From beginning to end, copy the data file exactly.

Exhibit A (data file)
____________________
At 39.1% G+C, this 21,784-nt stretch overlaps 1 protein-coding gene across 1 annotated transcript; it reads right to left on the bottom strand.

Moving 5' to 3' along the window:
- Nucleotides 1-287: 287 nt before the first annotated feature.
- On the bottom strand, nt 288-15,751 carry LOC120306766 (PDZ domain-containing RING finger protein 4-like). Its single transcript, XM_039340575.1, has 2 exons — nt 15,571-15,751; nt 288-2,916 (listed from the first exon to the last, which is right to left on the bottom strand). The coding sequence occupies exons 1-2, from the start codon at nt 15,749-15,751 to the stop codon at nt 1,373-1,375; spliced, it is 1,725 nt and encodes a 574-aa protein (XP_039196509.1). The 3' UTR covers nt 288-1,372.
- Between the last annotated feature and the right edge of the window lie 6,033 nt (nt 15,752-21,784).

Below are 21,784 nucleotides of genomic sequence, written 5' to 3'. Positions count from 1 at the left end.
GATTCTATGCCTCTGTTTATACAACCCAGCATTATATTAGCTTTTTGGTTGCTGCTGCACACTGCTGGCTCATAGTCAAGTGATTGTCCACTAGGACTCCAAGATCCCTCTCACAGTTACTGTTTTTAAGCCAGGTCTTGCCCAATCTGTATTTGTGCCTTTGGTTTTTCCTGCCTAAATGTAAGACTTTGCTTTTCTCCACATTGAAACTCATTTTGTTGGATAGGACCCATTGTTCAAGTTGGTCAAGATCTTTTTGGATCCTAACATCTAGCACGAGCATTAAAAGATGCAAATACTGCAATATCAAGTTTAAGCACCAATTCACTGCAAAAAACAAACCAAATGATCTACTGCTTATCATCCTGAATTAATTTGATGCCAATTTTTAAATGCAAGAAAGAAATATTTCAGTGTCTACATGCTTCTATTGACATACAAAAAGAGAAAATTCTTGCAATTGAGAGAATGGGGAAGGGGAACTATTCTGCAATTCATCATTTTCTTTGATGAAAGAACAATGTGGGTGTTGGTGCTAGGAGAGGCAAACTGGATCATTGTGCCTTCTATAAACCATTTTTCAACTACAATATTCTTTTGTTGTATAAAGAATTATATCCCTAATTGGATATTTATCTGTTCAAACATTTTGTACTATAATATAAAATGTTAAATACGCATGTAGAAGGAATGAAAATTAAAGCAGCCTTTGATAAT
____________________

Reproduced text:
At 39.1% G+C, this 21,784-nt stretch overlaps 1 protein-coding gene across 1 annotated transcript; it reads right to left on the bottom strand.

Moving 5' to 3' along the window:
- Nucleotides 1-287: 287 nt before the first annotated feature.
- On the bottom strand, nt 288-15,751 carry LOC120306766 (PDZ domain-containing RING finger protein 4-like). Its single transcript, XM_039340575.1, has 2 exons — nt 15,571-15,751; nt 288-2,916 (listed from the first exon to the last, which is right to left on the bottom strand). The coding sequence occupies exons 1-2, from the start codon at nt 15,749-15,751 to the stop codon at nt 1,373-1,375; spliced, it is 1,725 nt and encodes a 574-aa protein (XP_039196509.1). The 3' UTR covers nt 288-1,372.
- Between the last annotated feature and the right edge of the window lie 6,033 nt (nt 15,752-21,784).

Below are 21,784 nucleotides of genomic sequence, written 5' to 3'. Positions count from 1 at the left end.
GATTCTATGCCTCTGTTTATACAACCCAGCATTATATTAGCTTTTTGGTTGCTGCTGCACACTGCTGGCTCATAGTCAAGTGATTGTCCACTAGGACTCCAAGATCCCTCTCACAGTTACTGTTTTTAAGCCAGGTCTTGCCCAATCTGTATTTGTGCCTTTGGTTTTTCCTGCCTAAATGTAAGACTTTGCTTTTCTCCACATTGAAACTCATTTTGTTGGATAGGACCCATTGTTCAAGTTGGTCAAGATCTTTTTGGATCCTAACATCTAGCACGAGCATTAAAAGATGCAAATACTGCAATATCAAGTTTAAGCACCAATTCACTGCAAAAAACAAACCAAATGATCTACTGCTTATCATCCTGAATTAATTTGATGCCAATTTTTAAATGCAAGAAAGAAATATTTCAGTGTCTACATGCTTCTATTGACATACAAAAAGAGAAAATTCTTGCAATTGAGAGAATGGGGAAGGGGAACTATTCTGCAATTCATCATTTTCTTTGATGAAAGAACAATGTGGGTGTTGGTGCTAGGAGAGGCAAACTGGATCATTGTGCCTTCTATAAACCATTTTTCAACTACAATATTCTTTTGTTGTATAAAGAATTATATCCCTAATTGGATATTTATCTGTTCAAACATTTTGTACTATAATATAAAATGTTAAATACGCATGTAGAAGGAATGAAAATTAAAGCAGCCTTTGATAAT